The United Nations General Assembly last week elected five new non-permanent members -- Argentina, Australia, Luxemburg, Rwanda and South Korea -- to the Security Council for two-year terms.
Leaving will be Colombia, Germany, India, Portugal and South Africa. The council has five permanent, veto-bearing members -- China, France, Russia, the United Kingdom and the United States -- and 10 non-permanent members with two-year terms. The five new members join Azerbaijan, Guatemala, Morocco, Pakistan and Togo, which are beginning their second year.
The Security Council does the United Nations' heavy lifting, tackling such issues as Afghanistan, the Democratic Republic of the Congo, Iran, North Korea and Syria. Severe international wrangling still surrounds the question of its membership. Some big, powerful countries such as Brazil, Germany, India, Japan, Nigeria and South Africa are not satisfied with being rotated into the non-permanent slots. The United Nations' 54 African members are discontented at their lack of a permanent seat. One option that has been examined but not adopted is the status of non-veto-bearing permanent membership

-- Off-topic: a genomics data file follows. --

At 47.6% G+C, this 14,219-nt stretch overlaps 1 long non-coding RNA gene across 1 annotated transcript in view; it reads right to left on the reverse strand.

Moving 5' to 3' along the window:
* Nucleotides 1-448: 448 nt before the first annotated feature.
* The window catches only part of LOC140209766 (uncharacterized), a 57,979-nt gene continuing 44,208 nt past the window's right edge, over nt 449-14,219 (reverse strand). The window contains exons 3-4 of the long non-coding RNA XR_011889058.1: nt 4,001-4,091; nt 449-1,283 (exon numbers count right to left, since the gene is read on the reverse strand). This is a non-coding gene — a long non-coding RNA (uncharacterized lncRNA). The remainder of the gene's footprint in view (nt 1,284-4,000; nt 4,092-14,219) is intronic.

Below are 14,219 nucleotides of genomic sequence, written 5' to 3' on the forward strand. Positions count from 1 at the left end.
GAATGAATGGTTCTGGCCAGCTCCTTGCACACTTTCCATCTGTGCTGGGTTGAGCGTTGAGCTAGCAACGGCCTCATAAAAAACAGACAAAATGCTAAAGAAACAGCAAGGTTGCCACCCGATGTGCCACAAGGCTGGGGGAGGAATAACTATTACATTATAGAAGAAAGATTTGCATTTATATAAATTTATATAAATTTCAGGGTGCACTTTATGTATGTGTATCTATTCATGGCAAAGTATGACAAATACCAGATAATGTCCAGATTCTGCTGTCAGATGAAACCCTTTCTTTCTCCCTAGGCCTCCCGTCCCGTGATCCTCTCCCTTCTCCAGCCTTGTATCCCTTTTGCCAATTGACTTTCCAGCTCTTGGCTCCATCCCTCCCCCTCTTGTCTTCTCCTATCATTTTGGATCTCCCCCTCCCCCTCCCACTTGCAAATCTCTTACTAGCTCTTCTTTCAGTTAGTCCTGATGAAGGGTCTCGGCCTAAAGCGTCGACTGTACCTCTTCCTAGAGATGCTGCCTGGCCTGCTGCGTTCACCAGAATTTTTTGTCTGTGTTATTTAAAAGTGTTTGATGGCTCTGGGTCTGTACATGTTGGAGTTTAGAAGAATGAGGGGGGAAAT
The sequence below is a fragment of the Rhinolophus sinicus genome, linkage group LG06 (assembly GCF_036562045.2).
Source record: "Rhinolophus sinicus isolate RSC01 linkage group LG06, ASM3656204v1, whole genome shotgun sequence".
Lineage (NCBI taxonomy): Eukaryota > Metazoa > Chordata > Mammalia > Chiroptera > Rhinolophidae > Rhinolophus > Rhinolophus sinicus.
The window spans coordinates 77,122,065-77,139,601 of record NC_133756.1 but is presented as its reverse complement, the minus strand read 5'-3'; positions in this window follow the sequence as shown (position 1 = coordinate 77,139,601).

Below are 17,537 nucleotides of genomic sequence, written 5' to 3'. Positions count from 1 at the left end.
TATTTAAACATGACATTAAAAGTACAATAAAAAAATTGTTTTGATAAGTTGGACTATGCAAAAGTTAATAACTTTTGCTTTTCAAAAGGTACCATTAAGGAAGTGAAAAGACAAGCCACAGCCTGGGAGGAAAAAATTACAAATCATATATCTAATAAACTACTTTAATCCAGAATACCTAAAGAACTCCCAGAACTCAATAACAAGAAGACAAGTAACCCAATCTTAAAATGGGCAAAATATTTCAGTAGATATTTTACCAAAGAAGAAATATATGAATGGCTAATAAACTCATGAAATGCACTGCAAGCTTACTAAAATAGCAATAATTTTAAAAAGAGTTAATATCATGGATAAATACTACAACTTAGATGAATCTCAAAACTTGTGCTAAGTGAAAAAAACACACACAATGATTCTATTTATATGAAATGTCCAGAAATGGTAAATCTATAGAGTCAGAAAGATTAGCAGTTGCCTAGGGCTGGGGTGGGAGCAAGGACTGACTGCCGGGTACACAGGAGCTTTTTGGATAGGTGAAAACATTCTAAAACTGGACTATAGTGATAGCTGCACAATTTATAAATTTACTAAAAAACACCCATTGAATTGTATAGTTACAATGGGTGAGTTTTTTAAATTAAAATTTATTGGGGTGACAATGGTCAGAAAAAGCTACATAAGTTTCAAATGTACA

The current lineup dates from the establishment of the United Nations after World War II, when the five permanent members were considered the world's prime movers. That is still true of China, Russia and the United States, but the British and French seats should probably be replaced by one European Union seat. Which country would then get the fifth?
In the meantime, the choice of Luxemburg and Rwanda ranges somewhere between ridiculous and insulting. Luxemburg, population 510,000, is smaller than Rhode Island. Rwanda is charged by the United Nations with aiding a rebellion in the Eastern Congo and fighting not only Congolese troops but also a U.N. peacekeeping force.
Such curious U.N. decisions make it difficult for its supporters to argue for U.S. dedication and financial support.opinion_editorials